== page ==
return INSIDE;


Here is what I have come up with based on your code. I can't test it yet because I am rewriting some other parts of the engine. Just wanted to see if you can spot any obvious error before this thread is dead.

TFrustumAABBTest TestOctreeNode(const COctree* const pNode) const
{
CHECK(pNode != 0)

const TBounds& b = pNode->m_Bounds;
TFrustumAABBTest retval = Inside;

// test the octree's cube against each side of the frustum
for(u32 i = 0; i < 6; i++)
{
const CVector3D& p = m_Sides[i];
const u32 sx = (*((u32*)(&(p.x)))) >> 31;
const u32 sy = (*((u32*)(&(p.y)))) >> 31;
const u32 sz = (*((u32*)(&(p.z)))) >> 31;
const _float min = p.x * b.x[sx] + p.y * b.y[sy] + p.z * b.z[sz] + p.w;
if(min > 0.0f)
return Outside;
const _float max = p.x * b.x[sx ^ 1] + p.y * b.y[sy ^ 1] + p.z * b.z[sz ^ 1] + p.w;
if(max > 0.0f)
return Intersecting;
}
return Inside;
}




[Edited by - Deebo on November 10, 2004 3:58:48 AM]

Share this post


Link to post
Share on other sites
Wow, I really need to catch up on some sleep. I looked at my post a second time and realize that the loop should be:
flag = INSIDE;
for( each plane )
{
if( dmin > 0 ) return OUTSIDE;
if( dmax > 0 ) flag = STRADDLE;
}
return flag;


Returning STRADDLE early will assume some AABB's are STRADDLE when the could be OUSTIDE. Looks like I answered my own post. :)

Share this post


Link to post
Share on other sites
also, suppose you have a tree of bounding boxes
(or basically just a bounding box inside another bounding box)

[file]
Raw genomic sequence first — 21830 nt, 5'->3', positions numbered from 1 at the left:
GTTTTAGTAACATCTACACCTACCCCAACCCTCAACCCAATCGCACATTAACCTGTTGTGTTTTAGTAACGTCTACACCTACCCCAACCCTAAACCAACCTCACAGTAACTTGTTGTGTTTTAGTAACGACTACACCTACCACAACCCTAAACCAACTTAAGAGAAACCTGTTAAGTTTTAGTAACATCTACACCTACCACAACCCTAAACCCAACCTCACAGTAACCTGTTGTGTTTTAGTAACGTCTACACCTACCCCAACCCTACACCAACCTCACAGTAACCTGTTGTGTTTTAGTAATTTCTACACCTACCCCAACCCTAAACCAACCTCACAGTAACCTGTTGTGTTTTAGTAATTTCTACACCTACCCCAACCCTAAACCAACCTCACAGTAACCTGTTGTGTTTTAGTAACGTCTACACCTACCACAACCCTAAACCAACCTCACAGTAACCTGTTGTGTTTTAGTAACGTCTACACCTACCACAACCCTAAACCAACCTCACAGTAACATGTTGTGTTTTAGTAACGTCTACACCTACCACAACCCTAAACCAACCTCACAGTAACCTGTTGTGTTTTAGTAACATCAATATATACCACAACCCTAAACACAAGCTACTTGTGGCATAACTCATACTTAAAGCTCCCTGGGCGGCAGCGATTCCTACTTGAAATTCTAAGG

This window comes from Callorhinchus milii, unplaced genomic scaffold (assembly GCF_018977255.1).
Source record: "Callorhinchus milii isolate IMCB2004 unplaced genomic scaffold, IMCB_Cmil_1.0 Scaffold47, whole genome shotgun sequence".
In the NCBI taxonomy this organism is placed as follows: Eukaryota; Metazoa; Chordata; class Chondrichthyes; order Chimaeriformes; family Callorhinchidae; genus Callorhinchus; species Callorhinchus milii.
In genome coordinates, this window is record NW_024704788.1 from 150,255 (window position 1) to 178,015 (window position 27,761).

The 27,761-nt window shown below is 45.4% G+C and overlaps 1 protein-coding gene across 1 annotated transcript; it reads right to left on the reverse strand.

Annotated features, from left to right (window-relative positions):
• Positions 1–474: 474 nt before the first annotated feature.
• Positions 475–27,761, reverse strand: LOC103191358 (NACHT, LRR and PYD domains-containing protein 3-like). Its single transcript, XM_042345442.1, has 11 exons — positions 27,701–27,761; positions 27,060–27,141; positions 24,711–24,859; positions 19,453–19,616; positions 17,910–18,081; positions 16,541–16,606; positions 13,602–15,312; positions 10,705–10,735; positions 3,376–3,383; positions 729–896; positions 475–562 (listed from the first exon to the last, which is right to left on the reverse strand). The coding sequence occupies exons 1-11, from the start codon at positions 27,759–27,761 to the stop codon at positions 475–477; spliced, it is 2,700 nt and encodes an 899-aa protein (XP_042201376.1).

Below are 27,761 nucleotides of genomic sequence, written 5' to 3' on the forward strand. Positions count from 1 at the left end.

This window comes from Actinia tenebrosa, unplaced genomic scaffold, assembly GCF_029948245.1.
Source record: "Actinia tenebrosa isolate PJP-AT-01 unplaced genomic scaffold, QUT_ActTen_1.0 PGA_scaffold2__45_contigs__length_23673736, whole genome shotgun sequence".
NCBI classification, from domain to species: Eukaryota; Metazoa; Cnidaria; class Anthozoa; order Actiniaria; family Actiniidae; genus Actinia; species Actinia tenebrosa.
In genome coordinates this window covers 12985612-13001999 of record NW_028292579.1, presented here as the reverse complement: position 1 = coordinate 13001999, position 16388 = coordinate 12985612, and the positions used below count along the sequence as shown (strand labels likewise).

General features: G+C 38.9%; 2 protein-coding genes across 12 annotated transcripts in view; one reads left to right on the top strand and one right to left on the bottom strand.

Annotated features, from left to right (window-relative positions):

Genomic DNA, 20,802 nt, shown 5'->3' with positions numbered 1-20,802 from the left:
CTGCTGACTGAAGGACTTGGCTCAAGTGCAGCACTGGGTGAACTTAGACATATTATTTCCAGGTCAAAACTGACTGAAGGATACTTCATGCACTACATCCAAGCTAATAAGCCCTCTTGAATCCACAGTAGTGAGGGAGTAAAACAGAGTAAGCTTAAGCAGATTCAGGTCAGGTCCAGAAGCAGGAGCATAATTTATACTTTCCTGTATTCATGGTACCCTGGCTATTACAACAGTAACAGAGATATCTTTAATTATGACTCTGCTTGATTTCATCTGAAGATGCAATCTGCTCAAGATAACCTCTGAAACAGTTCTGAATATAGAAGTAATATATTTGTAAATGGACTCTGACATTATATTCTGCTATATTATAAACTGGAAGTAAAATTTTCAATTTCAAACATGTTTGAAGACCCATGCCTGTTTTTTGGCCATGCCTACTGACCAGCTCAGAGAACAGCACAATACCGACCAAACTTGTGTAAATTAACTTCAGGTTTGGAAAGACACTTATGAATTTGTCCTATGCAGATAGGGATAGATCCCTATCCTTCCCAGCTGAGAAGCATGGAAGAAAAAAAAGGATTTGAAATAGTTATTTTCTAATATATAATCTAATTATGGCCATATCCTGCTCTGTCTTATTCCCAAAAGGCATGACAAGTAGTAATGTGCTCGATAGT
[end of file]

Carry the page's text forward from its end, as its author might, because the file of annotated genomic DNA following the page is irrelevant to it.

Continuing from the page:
if the parent bounding box is completely inside or outside the frustum, you *know* that the child bounding box is completely inside or outside, so you don't have to test it again.

if the parent bounding box intersects a couple of planes, then you only have to check the child bounding box against -those- planes, since you already know that you're not intersecting the other planes

ofcourse this only applies if the child bounding box is INSIDE the parent bounding box and is not INTERSECTING the parent bounding box

but it's a good way to speed up octtree/frustum testing for example.

Share this post


Link to post
Share on other sites
Quote:
Original post by Deebo
Wow, ....
return flag;

Glad you saw it by yourself ...

EDIT :
and ...

sx = (*(uint32*)(&(Plane.x))>>31;
... yes you were totally right to correct me on this typo (dereferencing an object). I wrote it very quickly since I know the algo by heart.

Also it would be cleaner to replace it by something like :

sx = sign_bitf(Plane.x);

where sign bit does the same in an inline function, in a header. Why ? Because in rare cases, floats may not follow the IEEE 754 standard. Some consoles, or weird machines, may use some kind of fixed point and have float emulations in the CRT (C Runtime library). I got spanked once for this in my carrier. So then you just change the code in one place, and it keeps portable.



[Edited by - Charles B on November 18, 2004 7:56:06 PM]

Share this post


Link to post
Share on other sites

Create an account or sign in to comment

You need to be a member in order to leave a comment

Create an account

Sign up for a new account in our community. It's easy!

Register a new account

Sign in

Already have an account? Sign in here.

Sign In Now

Sign in to follow this